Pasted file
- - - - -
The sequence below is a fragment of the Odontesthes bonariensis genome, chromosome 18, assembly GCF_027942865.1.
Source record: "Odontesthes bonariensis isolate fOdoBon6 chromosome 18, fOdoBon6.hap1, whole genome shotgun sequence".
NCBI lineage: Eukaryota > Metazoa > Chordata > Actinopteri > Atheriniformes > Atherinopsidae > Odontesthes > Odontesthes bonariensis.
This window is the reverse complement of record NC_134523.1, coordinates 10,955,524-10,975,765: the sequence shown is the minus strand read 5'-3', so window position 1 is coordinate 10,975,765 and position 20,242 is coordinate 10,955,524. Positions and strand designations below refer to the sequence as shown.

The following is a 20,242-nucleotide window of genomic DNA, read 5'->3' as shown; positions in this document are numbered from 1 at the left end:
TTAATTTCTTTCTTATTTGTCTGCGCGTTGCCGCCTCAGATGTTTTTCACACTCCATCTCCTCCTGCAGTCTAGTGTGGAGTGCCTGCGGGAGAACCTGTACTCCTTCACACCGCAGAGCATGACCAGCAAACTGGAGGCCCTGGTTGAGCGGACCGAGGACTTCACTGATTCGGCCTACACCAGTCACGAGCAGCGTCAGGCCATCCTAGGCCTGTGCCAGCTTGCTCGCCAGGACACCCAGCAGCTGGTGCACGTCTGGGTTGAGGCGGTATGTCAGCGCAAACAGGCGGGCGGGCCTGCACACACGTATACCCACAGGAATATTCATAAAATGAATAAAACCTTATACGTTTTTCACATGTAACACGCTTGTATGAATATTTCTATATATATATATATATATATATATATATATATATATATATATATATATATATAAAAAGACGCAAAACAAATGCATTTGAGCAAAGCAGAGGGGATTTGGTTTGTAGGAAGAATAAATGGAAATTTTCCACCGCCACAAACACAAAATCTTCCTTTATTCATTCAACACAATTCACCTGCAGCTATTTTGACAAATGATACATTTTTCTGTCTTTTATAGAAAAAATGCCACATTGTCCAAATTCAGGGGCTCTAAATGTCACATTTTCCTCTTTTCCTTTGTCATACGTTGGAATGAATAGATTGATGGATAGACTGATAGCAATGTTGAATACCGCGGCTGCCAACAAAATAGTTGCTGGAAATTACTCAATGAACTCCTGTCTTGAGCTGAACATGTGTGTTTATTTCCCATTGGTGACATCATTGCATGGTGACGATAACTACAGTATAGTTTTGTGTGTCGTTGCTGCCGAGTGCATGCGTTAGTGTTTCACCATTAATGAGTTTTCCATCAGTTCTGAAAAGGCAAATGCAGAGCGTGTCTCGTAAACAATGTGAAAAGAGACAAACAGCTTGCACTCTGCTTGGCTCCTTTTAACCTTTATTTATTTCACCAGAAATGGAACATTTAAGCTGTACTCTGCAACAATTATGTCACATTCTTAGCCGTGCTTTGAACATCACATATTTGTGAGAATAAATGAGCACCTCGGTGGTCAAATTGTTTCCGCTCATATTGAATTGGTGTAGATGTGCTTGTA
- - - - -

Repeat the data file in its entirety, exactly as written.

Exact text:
The sequence below is a fragment of the Odontesthes bonariensis genome, chromosome 18, assembly GCF_027942865.1.
Source record: "Odontesthes bonariensis isolate fOdoBon6 chromosome 18, fOdoBon6.hap1, whole genome shotgun sequence".
NCBI lineage: Eukaryota > Metazoa > Chordata > Actinopteri > Atheriniformes > Atherinopsidae > Odontesthes > Odontesthes bonariensis.
This window is the reverse complement of record NC_134523.1, coordinates 10,955,524-10,975,765: the sequence shown is the minus strand read 5'-3', so window position 1 is coordinate 10,975,765 and position 20,242 is coordinate 10,955,524. Positions and strand designations below refer to the sequence as shown.

The following is a 20,242-nucleotide window of genomic DNA, read 5'->3' as shown; positions in this document are numbered from 1 at the left end:
TTAATTTCTTTCTTATTTGTCTGCGCGTTGCCGCCTCAGATGTTTTTCACACTCCATCTCCTCCTGCAGTCTAGTGTGGAGTGCCTGCGGGAGAACCTGTACTCCTTCACACCGCAGAGCATGACCAGCAAACTGGAGGCCCTGGTTGAGCGGACCGAGGACTTCACTGATTCGGCCTACACCAGTCACGAGCAGCGTCAGGCCATCCTAGGCCTGTGCCAGCTTGCTCGCCAGGACACCCAGCAGCTGGTGCACGTCTGGGTTGAGGCGGTATGTCAGCGCAAACAGGCGGGCGGGCCTGCACACACGTATACCCACAGGAATATTCATAAAATGAATAAAACCTTATACGTTTTTCACATGTAACACGCTTGTATGAATATTTCTATATATATATATATATATATATATATATATATATATATATATATATATATATAAAAAGACGCAAAACAAATGCATTTGAGCAAAGCAGAGGGGATTTGGTTTGTAGGAAGAATAAATGGAAATTTTCCACCGCCACAAACACAAAATCTTCCTTTATTCATTCAACACAATTCACCTGCAGCTATTTTGACAAATGATACATTTTTCTGTCTTTTATAGAAAAAATGCCACATTGTCCAAATTCAGGGGCTCTAAATGTCACATTTTCCTCTTTTCCTTTGTCATACGTTGGAATGAATAGATTGATGGATAGACTGATAGCAATGTTGAATACCGCGGCTGCCAACAAAATAGTTGCTGGAAATTACTCAATGAACTCCTGTCTTGAGCTGAACATGTGTGTTTATTTCCCATTGGTGACATCATTGCATGGTGACGATAACTACAGTATAGTTTTGTGTGTCGTTGCTGCCGAGTGCATGCGTTAGTGTTTCACCATTAATGAGTTTTCCATCAGTTCTGAAAAGGCAAATGCAGAGCGTGTCTCGTAAACAATGTGAAAAGAGACAAACAGCTTGCACTCTGCTTGGCTCCTTTTAACCTTTATTTATTTCACCAGAAATGGAACATTTAAGCTGTACTCTGCAACAATTATGTCACATTCTTAGCCGTGCTTTGAACATCACATATTTGTGAGAATAAATGAGCACCTCGGTGGTCAAATTGTTTCCGCTCATATTGAATTGGTGTAGATGTGCTTGTA